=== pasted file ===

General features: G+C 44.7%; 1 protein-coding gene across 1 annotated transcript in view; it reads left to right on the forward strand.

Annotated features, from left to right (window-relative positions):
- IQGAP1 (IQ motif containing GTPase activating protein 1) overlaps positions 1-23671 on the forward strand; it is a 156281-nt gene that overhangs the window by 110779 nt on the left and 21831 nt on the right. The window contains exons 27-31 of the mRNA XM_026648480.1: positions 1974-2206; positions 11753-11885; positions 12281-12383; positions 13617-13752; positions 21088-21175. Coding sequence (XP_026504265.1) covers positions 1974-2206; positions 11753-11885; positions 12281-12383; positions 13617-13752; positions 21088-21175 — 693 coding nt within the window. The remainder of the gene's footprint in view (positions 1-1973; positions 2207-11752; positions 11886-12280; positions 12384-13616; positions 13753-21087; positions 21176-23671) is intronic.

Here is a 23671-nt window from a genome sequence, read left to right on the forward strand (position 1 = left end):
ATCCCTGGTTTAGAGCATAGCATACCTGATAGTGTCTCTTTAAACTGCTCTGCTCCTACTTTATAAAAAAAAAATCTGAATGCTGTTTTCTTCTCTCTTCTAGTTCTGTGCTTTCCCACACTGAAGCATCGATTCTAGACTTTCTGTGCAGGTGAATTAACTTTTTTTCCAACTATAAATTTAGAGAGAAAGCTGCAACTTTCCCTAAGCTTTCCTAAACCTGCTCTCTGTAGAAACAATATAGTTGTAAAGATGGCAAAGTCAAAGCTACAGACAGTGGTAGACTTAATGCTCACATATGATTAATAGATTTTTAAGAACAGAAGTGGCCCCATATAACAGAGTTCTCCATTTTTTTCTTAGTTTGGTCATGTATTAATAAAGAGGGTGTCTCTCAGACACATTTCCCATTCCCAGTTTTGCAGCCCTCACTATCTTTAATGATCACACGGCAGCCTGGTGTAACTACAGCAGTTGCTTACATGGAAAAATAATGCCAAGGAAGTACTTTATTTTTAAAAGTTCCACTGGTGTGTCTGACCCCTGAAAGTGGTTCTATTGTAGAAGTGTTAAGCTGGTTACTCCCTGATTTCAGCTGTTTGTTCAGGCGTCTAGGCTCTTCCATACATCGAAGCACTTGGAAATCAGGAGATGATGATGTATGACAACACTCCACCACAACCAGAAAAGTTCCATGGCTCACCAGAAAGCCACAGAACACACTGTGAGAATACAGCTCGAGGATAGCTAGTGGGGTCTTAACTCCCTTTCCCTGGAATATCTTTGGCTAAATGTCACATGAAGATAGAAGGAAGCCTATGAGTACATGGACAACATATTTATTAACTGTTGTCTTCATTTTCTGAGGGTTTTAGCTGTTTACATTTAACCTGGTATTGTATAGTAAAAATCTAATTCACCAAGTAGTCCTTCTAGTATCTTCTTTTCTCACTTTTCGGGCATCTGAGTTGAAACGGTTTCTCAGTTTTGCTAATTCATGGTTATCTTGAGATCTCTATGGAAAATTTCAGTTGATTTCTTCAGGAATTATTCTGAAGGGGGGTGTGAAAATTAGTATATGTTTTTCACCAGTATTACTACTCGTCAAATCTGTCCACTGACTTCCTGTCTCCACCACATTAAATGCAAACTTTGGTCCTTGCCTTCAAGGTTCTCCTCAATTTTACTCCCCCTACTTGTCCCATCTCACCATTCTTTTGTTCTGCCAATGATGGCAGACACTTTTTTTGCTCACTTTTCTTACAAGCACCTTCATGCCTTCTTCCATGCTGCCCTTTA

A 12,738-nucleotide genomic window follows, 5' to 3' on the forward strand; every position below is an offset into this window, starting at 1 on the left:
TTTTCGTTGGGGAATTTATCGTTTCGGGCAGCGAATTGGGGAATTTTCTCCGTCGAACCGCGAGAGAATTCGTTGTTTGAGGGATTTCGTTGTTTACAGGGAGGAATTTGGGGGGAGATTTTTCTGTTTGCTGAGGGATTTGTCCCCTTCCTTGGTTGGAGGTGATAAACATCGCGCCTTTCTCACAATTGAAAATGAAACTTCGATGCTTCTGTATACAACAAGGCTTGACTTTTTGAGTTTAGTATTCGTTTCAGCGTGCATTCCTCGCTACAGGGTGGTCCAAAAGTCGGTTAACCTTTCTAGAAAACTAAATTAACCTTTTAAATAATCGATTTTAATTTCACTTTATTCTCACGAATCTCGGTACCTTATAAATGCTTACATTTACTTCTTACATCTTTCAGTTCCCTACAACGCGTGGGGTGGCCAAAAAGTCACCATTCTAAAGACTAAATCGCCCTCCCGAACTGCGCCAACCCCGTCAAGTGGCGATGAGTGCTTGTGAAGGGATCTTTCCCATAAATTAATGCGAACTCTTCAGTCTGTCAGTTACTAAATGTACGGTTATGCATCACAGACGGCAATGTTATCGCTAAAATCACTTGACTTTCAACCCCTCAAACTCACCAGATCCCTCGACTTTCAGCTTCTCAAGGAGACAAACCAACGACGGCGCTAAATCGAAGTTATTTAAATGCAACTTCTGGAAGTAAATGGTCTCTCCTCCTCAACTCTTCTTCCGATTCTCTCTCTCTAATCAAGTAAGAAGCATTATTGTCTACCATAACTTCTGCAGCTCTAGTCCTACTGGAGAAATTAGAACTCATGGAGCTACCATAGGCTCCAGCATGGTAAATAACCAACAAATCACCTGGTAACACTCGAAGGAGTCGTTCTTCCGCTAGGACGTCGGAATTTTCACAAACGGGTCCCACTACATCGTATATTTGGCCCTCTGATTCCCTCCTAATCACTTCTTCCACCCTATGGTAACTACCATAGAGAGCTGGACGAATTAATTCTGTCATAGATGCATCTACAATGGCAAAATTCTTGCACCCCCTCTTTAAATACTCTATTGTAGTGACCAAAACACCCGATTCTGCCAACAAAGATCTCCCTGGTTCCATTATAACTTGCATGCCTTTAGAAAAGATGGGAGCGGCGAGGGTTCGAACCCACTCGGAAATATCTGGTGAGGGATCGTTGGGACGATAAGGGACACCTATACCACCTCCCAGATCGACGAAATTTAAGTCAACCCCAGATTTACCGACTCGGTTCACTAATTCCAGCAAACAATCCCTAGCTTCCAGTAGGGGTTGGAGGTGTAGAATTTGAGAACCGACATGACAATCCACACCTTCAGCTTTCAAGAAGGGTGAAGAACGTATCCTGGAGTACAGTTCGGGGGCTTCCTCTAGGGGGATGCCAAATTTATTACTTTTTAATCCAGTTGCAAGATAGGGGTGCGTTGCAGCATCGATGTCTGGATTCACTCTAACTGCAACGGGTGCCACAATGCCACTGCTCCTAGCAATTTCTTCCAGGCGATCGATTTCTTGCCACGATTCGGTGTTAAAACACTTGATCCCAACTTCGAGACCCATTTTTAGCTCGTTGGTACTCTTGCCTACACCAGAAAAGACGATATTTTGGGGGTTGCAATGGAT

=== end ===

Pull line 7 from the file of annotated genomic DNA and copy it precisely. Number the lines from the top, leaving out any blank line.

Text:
TTTTCGTTGGGGAATTTATCGTTTCGGGCAGCGAATTGGGGAATTTTCTCCGTCGAACCGCGAGAGAATTCGTTGTTTGAGGGATTTCGTTGTTTACAGGGAGGAATTTGGGGGGAGATTTTTCTGTTTGCTGAGGGATTTGTCCCCTTCCTTGGTTGGAGGTGATAAACATCGCGCCTTTCTCACAATTGAAAATGAAACTTCGATGCTTCTGTATACAACAAGGCTTGACTTTTTGAGTTTAGTATTCGTTTCAGCGTGCATTCCTCGCTACAGGGTGGTCCAAAAGTCGGTTAACCTTTCTAGAAAACTAAATTAACCTTTTAAATAATCGATTTTAATTTCACTTTATTCTCACGAATCTCGGTACCTTATAAATGCTTACATTTACTTCTTACATCTTTCAGTTCCCTACAACGCGTGGGGTGGCCAAAAAGTCACCATTCTAAAGACTAAATCGCCCTCCCGAACTGCGCCAACCCCGTCAAGTGGCGATGAGTGCTTGTGAAGGGATCTTTCCCATAAATTAATGCGAACTCTTCAGTCTGTCAGTTACTAAATGTACGGTTATGCATCACAGACGGCAATGTTATCGCTAAAATCACTTGACTTTCAACCCCTCAAACTCACCAGATCCCTCGACTTTCAGCTTCTCAAGGAGACAAACCAACGACGGCGCTAAATCGAAGTTATTTAAATGCAACTTCTGGAAGTAAATGGTCTCTCCTCCTCAACTCTTCTTCCGATTCTCTCTCTCTAATCAAGTAAGAAGCATTATTGTCTACCATAACTTCTGCAGCTCTAGTCCTACTGGAGAAATTAGAACTCATGGAGCTACCATAGGCTCCAGCATGGTAAATAACCAACAAATCACCTGGTAACACTCGAAGGAGTCGTTCTTCCGCTAGGACGTCGGAATTTTCACAAACGGGTCCCACTACATCGTATATTTGGCCCTCTGATTCCCTCCTAATCACTTCTTCCACCCTATGGTAACTACCATAGAGAGCTGGACGAATTAATTCTGTCATAGATGCATCTACAATGGCAAAATTCTTGCACCCCCTCTTTAAATACTCTATTGTAGTGACCAAAACACCCGATTCTGCCAACAAAGATCTCCCTGGTTCCATTATAACTTGCATGCCTTTAGAAAAGATGGGAGCGGCGAGGGTTCGAACCCACTCGGAAATATCTGGTGAGGGATCGTTGGGACGATAAGGGACACCTATACCACCTCCCAGATCGACGAAATTTAAGTCAACCCCAGATTTACCGACTCGGTTCACTAATTCCAGCAAACAATCCCTAGCTTCCAGTAGGGGTTGGAGGTGTAGAATTTGAGAACCGACATGACAATCCACACCTTCAGCTTTCAAGAAGGGTGAAGAACGTATCCTGGAGTACAGTTCGGGGGCTTCCTCTAGGGGGATGCCAAATTTATTACTTTTTAATCCAGTTGCAAGATAGGGGTGCGTTGCAGCATCGATGTCTGGATTCACTCTAACTGCAACGGGTGCCACAATGCCACTGCTCCTAGCAATTTCTTCCAGGCGATCGATTTCTTGCCACGATTCGGTGTTAAAACACTTGATCCCAACTTCGAGACCCATTTTTAGCTCGTTGGTACTCTTGCCTACACCAGAAAAGACGATATTTTGGGGGTTGCAATGGAT